Awful weather still continuing. Let’s hope for Sunday’s forecast warming-up.

    • May 9, 2016 7:21 pm

      The last two days have been glorious here! Such bliss to bask in warm sun after the snow of only a week ago!

      I’ve chosen three old-fashioned David Austin roses, all in various shades of soft pink, all deliciously scented: Gentle Hermione, Gertrude Jekyll (the darkest and the only one I know from the past) and Wisley 2008. I’m hoping they will look good together in a long bed, 2 of each variety. If they survive my ignorance, you must come and visit them one day!

  4. May 10, 2016 11:38 am

    A rose is a tethered butterfly! Enjoyed your writing. Kind regards Mark.

  5. May 28, 2016 4:00 pm

    Roses are so beautiful. Some people, like my dad have a knack for them. Our house always smelled of cut roses. The old old heritage varieties smell the best
    There are rose “rustlers” groups here that search the country side for roses in the country side that were planted in homesteads long ago and depsite being totally forgotten and negelected have managed to flourish. Those are the hardy ones such groups try to revive and take use. New varieties (like the red Knockout Rose) also seem to be more bug/disease resistant and they don’t seem to be picky about where they grow. Nothing is finer than roses!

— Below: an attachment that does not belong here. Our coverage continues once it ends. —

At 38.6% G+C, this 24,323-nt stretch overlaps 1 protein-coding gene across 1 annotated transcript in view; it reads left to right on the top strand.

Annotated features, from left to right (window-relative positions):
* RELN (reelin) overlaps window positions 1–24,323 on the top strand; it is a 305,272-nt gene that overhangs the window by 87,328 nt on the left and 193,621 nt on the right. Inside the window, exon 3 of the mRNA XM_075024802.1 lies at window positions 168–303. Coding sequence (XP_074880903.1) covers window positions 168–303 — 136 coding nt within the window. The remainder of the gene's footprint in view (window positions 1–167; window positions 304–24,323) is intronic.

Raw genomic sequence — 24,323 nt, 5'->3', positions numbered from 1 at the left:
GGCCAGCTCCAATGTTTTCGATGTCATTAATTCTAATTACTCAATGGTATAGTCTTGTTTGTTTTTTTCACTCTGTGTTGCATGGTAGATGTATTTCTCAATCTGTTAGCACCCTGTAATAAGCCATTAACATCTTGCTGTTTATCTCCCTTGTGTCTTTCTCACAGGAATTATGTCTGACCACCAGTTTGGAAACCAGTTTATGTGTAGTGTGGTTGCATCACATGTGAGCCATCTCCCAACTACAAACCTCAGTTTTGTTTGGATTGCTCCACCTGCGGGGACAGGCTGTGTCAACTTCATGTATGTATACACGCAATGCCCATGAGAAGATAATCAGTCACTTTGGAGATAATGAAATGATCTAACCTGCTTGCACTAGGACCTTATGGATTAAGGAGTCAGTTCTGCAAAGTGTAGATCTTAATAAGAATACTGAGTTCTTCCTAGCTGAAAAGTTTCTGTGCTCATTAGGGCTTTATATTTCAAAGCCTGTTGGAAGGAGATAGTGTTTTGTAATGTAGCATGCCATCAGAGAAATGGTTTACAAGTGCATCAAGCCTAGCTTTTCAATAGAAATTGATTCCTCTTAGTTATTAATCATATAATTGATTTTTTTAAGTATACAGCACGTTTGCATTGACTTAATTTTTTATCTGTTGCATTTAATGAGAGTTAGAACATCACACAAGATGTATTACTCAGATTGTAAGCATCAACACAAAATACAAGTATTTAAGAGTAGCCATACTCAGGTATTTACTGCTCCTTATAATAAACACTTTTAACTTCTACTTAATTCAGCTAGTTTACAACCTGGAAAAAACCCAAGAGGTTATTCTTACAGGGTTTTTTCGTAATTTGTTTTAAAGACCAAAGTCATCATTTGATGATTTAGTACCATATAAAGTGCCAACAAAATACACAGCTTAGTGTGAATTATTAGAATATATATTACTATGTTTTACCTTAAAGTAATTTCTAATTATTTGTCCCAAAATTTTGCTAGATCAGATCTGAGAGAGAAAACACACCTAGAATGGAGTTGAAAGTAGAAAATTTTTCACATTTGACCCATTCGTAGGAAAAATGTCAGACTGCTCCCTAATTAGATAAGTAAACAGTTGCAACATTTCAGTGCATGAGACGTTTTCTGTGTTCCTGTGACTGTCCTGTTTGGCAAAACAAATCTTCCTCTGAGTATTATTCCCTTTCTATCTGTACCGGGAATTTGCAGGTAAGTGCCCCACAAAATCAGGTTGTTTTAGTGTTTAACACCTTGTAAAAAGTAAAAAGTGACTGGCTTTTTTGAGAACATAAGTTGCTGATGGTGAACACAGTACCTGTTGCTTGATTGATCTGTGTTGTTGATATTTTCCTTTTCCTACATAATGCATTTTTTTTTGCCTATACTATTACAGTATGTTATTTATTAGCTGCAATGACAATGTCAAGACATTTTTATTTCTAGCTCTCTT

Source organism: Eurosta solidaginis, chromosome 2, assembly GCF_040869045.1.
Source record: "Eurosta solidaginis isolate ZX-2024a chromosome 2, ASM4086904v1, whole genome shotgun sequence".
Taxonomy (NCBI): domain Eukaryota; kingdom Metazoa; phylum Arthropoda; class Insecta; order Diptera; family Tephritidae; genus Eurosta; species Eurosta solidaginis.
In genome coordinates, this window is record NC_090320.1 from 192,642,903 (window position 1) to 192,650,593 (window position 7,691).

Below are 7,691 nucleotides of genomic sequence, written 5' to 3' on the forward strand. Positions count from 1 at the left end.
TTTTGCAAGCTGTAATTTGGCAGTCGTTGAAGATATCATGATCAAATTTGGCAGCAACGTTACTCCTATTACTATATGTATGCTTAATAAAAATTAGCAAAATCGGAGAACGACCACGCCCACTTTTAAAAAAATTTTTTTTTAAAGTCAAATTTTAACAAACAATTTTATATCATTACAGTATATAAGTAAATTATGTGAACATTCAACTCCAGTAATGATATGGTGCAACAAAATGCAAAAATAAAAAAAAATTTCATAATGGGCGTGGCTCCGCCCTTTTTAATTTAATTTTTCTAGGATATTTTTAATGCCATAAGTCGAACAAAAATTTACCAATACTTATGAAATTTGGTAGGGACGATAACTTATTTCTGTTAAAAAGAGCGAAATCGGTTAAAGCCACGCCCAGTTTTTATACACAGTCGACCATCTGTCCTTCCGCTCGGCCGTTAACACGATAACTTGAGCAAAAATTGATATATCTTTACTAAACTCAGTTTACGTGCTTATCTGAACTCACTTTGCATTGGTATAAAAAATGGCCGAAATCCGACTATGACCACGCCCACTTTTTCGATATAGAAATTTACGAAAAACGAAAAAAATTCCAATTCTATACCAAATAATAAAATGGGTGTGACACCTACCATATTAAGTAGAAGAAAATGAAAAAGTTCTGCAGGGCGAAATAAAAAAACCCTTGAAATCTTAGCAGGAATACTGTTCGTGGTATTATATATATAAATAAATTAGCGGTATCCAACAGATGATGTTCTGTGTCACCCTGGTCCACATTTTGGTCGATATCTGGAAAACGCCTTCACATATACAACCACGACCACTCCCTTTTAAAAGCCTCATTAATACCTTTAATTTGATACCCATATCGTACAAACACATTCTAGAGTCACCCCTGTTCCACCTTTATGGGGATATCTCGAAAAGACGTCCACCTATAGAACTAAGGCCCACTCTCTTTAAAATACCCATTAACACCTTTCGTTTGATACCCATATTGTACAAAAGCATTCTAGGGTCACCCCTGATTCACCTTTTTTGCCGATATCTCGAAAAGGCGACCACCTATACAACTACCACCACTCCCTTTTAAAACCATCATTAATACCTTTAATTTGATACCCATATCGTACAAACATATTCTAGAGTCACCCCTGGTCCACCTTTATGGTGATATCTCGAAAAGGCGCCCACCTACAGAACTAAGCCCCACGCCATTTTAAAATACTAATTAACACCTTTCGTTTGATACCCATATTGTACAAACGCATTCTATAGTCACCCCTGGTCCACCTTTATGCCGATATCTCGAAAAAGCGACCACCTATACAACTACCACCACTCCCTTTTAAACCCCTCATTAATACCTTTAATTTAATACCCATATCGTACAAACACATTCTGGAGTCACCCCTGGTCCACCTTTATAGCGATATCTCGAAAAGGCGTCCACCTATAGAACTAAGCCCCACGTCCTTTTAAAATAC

• May 29, 2016 12:28 am

      Hear hear! What a lovely memory, a house full of the scent of roses.
      In Britain, too, there are roses being bred these days which combine the best of old and new. I hope that’s what I’ve planted…!

  6. May 30, 2016 1:35 pm

    Enjoy seeing little glimpses of your life and hearing about what the gardens used to be like and how you are making them to be now. The rhododendrons look beautiful! (despite the snow!!!)